A 25-year-old man has tonight received burns to his hand, and had parts of his eyebrows and eyelids singed off after trying to extinguish a chip pan fire in his home in Chandlers Ford.
Hampshire Fire and Rescue Service are now warning the public over dangers of extinguishing chip pan fires with water and not using kitchen fire blankets.
A Crew from Eastleigh arrived at Forest Close in Chandlers ford at 7.30 pm tonight to find the chip pan well-alight on the drive of the property.
Aiden Clark, the occupier of the property who received the burns, said:
“The fire brigade and paramedics were quick to respond to my call and upon arriving immediately showed me how to extinguish the fire with a fire blanket. I knew that I shouldn’t have put water on it, but I thought by standing well back it would be enough, however, it caused a fireball effect and burnt my hand and signed my hair and eyebrows away.”
Watch Manager Young, who attended the incident, said:
“I demonstrated to Aiden how to extinguish the fire using a household fire blanket which we had on our appliance. I then advised that he should have smothered the fire with the fire blanket and let it burn away, rather than trying to extinguish it with water.”
In the event of a chip pan fire, Hampshire Fire and Rescue Service’s advice is:
- Try to turn the power off to the chip pan, but only if safe to do so.
- Leave the room, closing the door behind you, leave the house, call 999 and remain outside the house and wait for the Fire Service to arrive.
- Never move the pan, even if the fire is out. Wait for the Fire Service to arrive, they are trained and equipped to deal with hot fat and oil fires. There is a chance that if disturbed the pan will re-ignite.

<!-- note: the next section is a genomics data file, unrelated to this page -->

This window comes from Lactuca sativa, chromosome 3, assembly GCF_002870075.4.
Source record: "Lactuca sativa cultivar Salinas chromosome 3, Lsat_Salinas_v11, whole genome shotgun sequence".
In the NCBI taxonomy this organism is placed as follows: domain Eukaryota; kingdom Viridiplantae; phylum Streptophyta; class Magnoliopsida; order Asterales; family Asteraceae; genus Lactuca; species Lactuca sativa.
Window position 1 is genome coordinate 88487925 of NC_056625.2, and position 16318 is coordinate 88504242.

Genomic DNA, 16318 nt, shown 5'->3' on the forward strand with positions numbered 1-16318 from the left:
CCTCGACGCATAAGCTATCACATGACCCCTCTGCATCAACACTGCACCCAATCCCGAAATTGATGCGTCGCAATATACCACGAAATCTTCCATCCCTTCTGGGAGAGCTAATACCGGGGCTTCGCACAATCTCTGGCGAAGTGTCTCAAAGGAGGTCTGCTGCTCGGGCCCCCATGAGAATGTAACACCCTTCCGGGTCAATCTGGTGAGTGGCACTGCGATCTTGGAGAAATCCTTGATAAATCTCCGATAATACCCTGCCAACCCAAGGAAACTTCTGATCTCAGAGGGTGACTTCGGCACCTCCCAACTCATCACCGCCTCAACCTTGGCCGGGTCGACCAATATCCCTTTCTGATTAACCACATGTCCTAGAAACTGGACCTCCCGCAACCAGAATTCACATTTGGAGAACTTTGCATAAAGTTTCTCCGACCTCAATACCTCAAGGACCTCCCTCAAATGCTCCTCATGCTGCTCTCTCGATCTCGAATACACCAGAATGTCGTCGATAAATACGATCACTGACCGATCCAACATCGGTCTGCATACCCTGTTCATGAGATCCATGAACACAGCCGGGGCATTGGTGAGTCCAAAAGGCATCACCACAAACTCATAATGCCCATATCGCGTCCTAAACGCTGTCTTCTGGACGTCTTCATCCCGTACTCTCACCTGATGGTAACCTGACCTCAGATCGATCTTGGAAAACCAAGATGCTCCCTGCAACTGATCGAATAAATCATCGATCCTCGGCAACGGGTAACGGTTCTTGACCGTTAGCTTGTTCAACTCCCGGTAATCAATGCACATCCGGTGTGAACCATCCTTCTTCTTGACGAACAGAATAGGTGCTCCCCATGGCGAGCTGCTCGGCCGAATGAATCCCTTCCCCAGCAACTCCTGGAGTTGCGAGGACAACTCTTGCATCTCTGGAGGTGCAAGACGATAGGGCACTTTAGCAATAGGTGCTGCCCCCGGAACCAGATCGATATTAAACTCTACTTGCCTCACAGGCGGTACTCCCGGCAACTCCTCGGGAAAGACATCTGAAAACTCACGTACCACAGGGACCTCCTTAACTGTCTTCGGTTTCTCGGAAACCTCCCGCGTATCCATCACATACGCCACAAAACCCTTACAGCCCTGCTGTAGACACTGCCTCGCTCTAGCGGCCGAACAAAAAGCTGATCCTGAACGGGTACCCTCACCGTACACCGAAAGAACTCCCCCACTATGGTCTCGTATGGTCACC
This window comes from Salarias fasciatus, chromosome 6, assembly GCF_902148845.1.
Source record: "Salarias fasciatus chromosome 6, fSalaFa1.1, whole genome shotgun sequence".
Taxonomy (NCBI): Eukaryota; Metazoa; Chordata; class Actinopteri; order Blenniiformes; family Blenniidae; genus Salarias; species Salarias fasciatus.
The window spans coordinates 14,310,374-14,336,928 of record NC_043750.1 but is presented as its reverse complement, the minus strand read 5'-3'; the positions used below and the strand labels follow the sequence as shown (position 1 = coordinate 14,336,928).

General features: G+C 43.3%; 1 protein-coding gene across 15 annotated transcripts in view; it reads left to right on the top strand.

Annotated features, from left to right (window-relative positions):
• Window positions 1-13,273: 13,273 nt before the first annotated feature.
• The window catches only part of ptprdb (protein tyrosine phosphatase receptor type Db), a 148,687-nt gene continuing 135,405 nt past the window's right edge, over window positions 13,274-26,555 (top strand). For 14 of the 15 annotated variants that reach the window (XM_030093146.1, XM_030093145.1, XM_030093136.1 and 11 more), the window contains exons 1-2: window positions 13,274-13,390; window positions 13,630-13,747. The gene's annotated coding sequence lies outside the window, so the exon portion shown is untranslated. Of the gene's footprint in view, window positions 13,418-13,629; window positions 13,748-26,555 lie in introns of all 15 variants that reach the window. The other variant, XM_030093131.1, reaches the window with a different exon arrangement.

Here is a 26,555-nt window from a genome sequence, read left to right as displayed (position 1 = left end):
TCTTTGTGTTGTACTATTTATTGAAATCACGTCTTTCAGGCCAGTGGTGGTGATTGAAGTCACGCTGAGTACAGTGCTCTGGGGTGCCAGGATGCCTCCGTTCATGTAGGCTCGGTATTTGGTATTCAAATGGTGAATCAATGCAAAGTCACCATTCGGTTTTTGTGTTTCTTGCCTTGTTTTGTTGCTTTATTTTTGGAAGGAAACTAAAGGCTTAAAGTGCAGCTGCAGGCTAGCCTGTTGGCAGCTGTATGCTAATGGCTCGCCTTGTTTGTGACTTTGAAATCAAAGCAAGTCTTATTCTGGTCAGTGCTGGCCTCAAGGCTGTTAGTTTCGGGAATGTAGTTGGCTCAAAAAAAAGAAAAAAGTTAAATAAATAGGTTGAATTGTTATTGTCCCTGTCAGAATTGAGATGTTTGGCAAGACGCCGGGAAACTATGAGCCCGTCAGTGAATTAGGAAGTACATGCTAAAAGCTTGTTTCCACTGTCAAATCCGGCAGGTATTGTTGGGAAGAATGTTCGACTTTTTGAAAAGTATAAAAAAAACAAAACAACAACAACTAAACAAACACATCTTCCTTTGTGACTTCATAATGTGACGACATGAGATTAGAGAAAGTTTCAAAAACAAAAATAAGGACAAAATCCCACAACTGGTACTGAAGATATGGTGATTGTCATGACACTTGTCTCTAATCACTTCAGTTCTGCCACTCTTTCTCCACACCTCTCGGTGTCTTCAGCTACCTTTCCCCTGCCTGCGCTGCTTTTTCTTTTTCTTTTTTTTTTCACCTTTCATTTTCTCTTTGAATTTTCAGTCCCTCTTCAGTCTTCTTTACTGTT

- Never use water as this will cause a fireball.
- Never use wet tea towels, pan lids or chopping boards.
- Chip pan fires cause one fifth of all accidental dwelling fires.
- A third of all deep frying injuries occur between 10 pm and 4 am.
- Use a thermostat-controlled electric deep fat fryer.
Use chip pans safely:
- If you use an open chip pan only fill it to one-third full of oil or fat.
- Always dry the chips before placing them in the oil.
- Test the temperature with a small piece of bread or potato. If it crisps quickly, the oil is hot enough.
- Use a thermostat-controlled deep fat fryer, which will make sure the fat doesn’t get too hot.
- If the oil starts to smoke don’t put food in. Turn off the heat and leave to cool.
- Always keep a careful watch on the chip pan and never leave it unattended.
- Watch a chip fire-related video clip to see how dangerous a chip pan fire can be, by visiting our website here